From public speaking opportunities to content contributions to commenting on important news and leading important conversations, thought leadership for executives improves brand reputations and community relations. What would Apple be without Steve Jobs? What would Spanx be without Sara Blakely? Both CEOs built an incredible brand and added value to it with their own personal branding. Entrepreneurs of fast-growing or ambitious companies with their eye on an IPO or fundraising should invest in thought leadership because it’s one of the most valuable forms of PR.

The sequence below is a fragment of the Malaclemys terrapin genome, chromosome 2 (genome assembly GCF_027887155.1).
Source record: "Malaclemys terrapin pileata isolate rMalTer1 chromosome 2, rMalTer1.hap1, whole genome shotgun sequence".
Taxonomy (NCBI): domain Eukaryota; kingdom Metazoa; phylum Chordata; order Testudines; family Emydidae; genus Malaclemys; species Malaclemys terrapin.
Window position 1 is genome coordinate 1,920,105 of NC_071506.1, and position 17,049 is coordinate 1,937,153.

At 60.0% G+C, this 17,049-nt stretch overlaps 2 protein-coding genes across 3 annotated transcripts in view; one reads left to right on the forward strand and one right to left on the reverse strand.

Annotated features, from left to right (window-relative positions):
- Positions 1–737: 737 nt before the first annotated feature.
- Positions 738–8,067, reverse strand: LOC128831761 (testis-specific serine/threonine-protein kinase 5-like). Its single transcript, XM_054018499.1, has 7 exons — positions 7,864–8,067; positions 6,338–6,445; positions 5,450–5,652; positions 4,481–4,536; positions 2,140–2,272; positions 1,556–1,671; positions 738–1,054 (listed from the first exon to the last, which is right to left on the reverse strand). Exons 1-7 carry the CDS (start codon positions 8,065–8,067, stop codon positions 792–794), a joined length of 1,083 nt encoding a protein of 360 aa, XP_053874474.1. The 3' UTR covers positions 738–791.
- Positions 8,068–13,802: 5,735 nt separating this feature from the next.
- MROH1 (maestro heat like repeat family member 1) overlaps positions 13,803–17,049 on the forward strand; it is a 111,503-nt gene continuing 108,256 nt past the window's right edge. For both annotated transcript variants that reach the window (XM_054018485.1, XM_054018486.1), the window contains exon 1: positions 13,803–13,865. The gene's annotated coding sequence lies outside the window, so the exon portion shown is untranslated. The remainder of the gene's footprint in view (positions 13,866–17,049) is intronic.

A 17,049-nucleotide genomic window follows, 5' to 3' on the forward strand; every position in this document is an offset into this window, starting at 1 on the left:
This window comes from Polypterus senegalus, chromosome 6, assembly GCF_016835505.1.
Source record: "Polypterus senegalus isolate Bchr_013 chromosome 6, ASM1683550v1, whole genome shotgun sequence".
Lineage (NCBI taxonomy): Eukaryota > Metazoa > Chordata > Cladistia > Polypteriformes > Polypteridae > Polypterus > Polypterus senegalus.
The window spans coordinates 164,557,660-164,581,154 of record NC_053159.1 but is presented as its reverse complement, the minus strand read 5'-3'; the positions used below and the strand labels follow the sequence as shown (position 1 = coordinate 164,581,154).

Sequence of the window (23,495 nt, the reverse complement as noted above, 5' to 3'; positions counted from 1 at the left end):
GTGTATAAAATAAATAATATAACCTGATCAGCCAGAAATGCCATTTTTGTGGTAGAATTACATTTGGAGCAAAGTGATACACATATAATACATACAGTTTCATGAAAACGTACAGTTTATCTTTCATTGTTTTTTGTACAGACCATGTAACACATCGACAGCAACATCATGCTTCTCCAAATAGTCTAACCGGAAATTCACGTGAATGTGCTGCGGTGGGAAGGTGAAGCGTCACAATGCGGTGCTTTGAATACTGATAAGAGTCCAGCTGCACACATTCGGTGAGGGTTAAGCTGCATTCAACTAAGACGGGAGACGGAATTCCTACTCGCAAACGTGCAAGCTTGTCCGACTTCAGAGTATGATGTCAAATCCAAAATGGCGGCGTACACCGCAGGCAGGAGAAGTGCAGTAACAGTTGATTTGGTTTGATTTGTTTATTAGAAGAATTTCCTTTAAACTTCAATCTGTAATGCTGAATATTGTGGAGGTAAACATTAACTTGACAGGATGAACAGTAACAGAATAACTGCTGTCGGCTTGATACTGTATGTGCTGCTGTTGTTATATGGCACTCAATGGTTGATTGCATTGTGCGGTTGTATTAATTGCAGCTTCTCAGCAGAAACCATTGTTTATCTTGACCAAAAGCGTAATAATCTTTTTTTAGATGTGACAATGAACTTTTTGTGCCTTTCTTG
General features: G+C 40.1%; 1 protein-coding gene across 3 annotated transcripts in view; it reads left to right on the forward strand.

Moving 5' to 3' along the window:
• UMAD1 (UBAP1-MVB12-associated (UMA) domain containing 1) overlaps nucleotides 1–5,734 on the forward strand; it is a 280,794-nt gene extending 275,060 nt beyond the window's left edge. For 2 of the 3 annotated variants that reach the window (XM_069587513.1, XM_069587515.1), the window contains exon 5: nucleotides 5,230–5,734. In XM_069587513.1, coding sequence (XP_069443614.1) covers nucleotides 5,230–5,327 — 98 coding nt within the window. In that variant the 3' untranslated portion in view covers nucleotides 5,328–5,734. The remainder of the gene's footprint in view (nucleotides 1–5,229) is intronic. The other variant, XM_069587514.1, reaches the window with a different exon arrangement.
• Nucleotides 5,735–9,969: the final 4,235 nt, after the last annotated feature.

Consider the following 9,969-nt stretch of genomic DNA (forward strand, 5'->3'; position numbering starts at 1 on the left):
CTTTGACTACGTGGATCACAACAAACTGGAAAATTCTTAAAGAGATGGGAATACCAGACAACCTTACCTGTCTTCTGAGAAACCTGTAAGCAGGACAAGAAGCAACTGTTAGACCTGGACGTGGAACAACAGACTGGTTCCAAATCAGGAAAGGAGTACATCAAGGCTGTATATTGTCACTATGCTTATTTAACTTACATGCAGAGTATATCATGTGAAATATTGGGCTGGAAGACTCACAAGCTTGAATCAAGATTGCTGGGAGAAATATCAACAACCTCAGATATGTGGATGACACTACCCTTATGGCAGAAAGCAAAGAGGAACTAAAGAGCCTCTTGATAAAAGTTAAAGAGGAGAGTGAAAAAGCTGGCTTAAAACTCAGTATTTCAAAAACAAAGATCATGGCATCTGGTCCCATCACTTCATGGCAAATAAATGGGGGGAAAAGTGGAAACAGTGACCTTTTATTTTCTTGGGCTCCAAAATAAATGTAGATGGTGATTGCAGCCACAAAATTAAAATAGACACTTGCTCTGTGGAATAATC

For startups and ambitious companies, PR is an investment in your company’s future. Knowing when to use important types of PR for ambitious companies will help you prioritize your PR investment.

Maybe you’ve never hired a PR firm before, or maybe it’s been a while and you’re just unsure of what a PR agency costs. Either way, you’re asking yourself, “how much will a PR firm cost me?” Since PR usually falls within the marketing budget, let’s start there.

To grow your position in the marketplace, a good marketing allocation is about 15% of revenue. In 2022, the average marketing budget for B2C brands was 13.7% of revenue, and for B2B brands, it was about 10% of revenue.